The Trop was quickly tainted by news of Mafia involvement. Not long after opening, mobster Frank Costello was targeted for assassination. Found in his pocket on the night he escaped a gunman was a handwritten note containing the exact house take of the Tropicana. This triggered an investigation by Nevada authorities that led to the dismissal of the hotel’s casino manager. Almost two decades later, the FBI opened a second investigation on the Tropicana, and found that the owners were diverting funds to the mob in Kansas City.

Over the next sixty years, the Tropicana underwent multiple renovations. An enormous stained-glass ceiling covered the 50,000 square-foot gaming hall for many decades before being replaced. The now-demolished Tiffany Theater was designed in the ’70s by Sammy Davis, Jr.

There are now 1,467 guest rooms available, including a number of villas and the famous two-story Penthouse Lofts.

troplv.com/

Las Vegas Nevada continues to evolve. Famous properties like the Sands, the Sahara, the Stardust and the Riviera are now gone from the Las Vegas Strip. Historic Hotels are not completely relegated to the past, however. Historic Las Vegas hotels continue to serve millions of tourists yearly.

travel-guide-books

Travel Guides: Are They Worth It?

 

Getting information on a place you’re traveling to is important. It’s important to know about a country’s culture, customs, language, history, cuisine, and where its safe and dangerous pockets are.

Now that we can access countless free travel sites from our smartphones, it’s hard to see why we need the traditional printed travel guide.

The worth of travel guides depends on the kind of experience you’re looking for. If you’re someone who wants to really dig deep on a country’s history and culture, then the travel guide may be the choice for you.

So, travel guides… Are they worth it?

travel-guide-books

What are travel guides?

Travel guides are basically teachers who knows everything about a location. You can get travel guides in the form of books, tapes, or as actual people showing you around.

They’re a good way to study and prepare before reaching a foreign or unfamiliar destination. Reading a travel guide is a great way to pass the time during a flight or train ride. They get you familiar with the history of the location and they give you a general understanding of the culture and of the people who live there.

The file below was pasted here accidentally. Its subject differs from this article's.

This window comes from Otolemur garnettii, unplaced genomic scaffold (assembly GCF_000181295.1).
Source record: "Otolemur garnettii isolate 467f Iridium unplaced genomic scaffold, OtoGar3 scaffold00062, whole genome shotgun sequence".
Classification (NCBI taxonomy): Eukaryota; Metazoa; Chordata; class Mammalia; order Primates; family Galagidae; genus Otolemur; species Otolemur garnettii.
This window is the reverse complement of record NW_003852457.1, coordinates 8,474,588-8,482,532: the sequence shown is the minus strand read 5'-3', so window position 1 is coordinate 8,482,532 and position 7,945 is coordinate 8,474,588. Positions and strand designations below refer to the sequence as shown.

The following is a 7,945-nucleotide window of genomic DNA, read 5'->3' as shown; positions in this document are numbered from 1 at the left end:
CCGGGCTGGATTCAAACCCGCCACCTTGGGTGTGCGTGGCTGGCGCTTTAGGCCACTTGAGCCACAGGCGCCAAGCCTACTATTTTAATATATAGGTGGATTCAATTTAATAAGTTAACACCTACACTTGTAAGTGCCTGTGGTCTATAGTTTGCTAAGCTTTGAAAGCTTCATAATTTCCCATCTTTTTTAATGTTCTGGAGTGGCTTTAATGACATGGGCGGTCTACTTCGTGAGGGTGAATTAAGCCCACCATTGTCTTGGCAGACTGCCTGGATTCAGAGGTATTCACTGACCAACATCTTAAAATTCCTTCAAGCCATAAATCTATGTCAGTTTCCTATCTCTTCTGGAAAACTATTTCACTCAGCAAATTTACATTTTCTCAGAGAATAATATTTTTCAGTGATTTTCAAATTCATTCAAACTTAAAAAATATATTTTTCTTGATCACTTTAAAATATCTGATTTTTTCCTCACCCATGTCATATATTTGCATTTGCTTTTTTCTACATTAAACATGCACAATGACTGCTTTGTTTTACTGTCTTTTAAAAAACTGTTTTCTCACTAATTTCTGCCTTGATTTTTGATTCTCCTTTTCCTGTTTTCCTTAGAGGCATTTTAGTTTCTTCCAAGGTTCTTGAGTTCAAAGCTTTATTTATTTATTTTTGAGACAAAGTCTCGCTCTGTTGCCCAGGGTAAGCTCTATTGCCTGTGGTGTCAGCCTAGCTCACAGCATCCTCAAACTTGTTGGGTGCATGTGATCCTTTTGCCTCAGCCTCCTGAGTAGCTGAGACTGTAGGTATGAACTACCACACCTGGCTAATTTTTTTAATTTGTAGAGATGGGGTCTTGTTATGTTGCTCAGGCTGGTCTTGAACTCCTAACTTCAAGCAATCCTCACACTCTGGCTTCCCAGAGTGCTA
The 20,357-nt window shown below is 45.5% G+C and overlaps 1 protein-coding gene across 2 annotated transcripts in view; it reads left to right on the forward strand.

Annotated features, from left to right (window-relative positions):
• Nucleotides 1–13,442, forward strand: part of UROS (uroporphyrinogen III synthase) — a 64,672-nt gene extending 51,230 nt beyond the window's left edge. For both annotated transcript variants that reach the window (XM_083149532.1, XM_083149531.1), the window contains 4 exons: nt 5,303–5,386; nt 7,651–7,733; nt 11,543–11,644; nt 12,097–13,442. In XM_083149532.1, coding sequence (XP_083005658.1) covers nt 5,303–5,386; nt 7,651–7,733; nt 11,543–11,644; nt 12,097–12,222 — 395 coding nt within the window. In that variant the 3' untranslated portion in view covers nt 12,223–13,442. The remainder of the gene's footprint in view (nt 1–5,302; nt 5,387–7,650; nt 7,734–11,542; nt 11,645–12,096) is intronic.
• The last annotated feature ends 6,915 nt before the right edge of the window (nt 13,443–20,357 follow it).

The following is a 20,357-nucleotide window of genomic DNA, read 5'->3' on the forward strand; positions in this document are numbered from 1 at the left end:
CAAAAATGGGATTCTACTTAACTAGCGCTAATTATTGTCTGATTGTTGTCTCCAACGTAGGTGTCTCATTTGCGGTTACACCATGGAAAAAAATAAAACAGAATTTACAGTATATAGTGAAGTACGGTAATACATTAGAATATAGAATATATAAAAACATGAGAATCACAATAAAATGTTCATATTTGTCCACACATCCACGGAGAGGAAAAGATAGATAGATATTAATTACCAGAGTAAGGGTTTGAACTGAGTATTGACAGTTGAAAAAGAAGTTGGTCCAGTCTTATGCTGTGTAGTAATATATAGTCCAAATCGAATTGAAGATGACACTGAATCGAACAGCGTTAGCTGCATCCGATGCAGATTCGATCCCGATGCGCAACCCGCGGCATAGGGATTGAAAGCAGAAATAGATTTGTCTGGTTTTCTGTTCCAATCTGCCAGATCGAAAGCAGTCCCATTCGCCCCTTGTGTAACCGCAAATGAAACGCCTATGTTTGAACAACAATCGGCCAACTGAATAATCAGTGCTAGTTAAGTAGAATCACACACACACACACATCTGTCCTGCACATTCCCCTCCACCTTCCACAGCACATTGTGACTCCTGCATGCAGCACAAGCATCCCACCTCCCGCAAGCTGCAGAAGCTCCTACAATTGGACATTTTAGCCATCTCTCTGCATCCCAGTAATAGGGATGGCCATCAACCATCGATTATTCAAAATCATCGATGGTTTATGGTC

Travel guides are written by experts and often by natives. You’ll get an intimate look into the local history from the people who live and breathe it.

Good travel guides will also teach readers must-know words and phrases for getting around, dining out, and asking for help. They provide maps, give recommendations on where to visit, what to see, where and what to eat, and sometimes they even give break-downs of the currency.

What kinds of experiences come with travel guides?

Imagine you’re walking around a European city, and you see a beautiful building that takes your breath away. You ask yourself, “What is this?”, and your curiosity runs rampant. Other people are stopping to look at it too, and they’re snapping photographs of this beautiful and mysterious building.

If you have a travel guide, you pull it out and look around the pages for a photograph. And then you find it, and the travel guide gives you an explanation of what this building is, and it tells you about its history, and what it means to the people living there.

Travel guides are a way to understand your foreign and unfamiliar surroundings in YOUR native language, and they can pry open your mind to new information.

If this is something you want out of your traveling experience, then yes, travel guides are worth it.

Now imagine something else: You’ve traveled a far distance and have been walking aimlessly around Rome with a rumbling stomach. You came all this way to try authentic Italian food, but you don’t know where to find Rome’s most unusual Italian dishes.